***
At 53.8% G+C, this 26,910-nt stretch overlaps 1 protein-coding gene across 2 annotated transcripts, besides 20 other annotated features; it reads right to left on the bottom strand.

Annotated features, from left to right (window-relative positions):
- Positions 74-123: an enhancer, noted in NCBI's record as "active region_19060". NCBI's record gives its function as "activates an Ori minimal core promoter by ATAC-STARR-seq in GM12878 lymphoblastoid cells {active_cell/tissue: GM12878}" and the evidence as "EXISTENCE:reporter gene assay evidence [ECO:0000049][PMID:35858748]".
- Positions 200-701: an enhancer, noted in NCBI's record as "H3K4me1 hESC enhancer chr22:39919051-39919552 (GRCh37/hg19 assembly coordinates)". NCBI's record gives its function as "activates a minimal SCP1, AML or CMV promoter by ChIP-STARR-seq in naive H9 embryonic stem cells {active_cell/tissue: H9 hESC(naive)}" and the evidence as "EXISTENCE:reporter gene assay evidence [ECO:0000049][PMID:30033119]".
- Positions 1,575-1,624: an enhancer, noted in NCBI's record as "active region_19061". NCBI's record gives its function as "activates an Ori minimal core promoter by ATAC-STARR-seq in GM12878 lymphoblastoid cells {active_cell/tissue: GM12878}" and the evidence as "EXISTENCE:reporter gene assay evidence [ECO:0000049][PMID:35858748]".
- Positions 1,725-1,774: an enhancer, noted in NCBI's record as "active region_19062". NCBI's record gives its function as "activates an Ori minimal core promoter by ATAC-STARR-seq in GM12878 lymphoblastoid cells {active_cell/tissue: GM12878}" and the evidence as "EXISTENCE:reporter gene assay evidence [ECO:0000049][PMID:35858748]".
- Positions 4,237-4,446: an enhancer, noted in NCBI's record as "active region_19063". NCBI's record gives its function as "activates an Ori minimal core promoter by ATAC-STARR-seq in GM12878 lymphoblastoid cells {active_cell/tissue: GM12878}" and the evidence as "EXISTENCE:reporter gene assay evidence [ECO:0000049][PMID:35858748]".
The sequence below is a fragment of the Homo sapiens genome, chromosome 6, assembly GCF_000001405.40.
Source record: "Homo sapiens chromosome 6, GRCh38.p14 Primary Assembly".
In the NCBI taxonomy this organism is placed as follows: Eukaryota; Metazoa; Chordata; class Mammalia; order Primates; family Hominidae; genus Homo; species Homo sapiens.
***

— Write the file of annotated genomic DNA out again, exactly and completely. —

At 53.8% G+C, this 26,910-nt stretch overlaps 1 protein-coding gene across 2 annotated transcripts, besides 20 other annotated features; it reads right to left on the bottom strand.

Annotated features, from left to right (window-relative positions):
- Positions 74-123: an enhancer, noted in NCBI's record as "active region_19060". NCBI's record gives its function as "activates an Ori minimal core promoter by ATAC-STARR-seq in GM12878 lymphoblastoid cells {active_cell/tissue: GM12878}" and the evidence as "EXISTENCE:reporter gene assay evidence [ECO:0000049][PMID:35858748]".
- Positions 200-701: an enhancer, noted in NCBI's record as "H3K4me1 hESC enhancer chr22:39919051-39919552 (GRCh37/hg19 assembly coordinates)". NCBI's record gives its function as "activates a minimal SCP1, AML or CMV promoter by ChIP-STARR-seq in naive H9 embryonic stem cells {active_cell/tissue: H9 hESC(naive)}" and the evidence as "EXISTENCE:reporter gene assay evidence [ECO:0000049][PMID:30033119]".
- Positions 1,575-1,624: an enhancer, noted in NCBI's record as "active region_19061". NCBI's record gives its function as "activates an Ori minimal core promoter by ATAC-STARR-seq in GM12878 lymphoblastoid cells {active_cell/tissue: GM12878}" and the evidence as "EXISTENCE:reporter gene assay evidence [ECO:0000049][PMID:35858748]".
- Positions 1,725-1,774: an enhancer, noted in NCBI's record as "active region_19062". NCBI's record gives its function as "activates an Ori minimal core promoter by ATAC-STARR-seq in GM12878 lymphoblastoid cells {active_cell/tissue: GM12878}" and the evidence as "EXISTENCE:reporter gene assay evidence [ECO:0000049][PMID:35858748]".
- Positions 4,237-4,446: an enhancer, noted in NCBI's record as "active region_19063". NCBI's record gives its function as "activates an Ori minimal core promoter by ATAC-STARR-seq in GM12878 lymphoblastoid cells {active_cell/tissue: GM12878}" and the evidence as "EXISTENCE:reporter gene assay evidence [ECO:0000049][PMID:35858748]".
The sequence below is a fragment of the Homo sapiens genome, chromosome 6, assembly GCF_000001405.40.
Source record: "Homo sapiens chromosome 6, GRCh38.p14 Primary Assembly".
In the NCBI taxonomy this organism is placed as follows: Eukaryota; Metazoa; Chordata; class Mammalia; order Primates; family Hominidae; genus Homo; species Homo sapiens.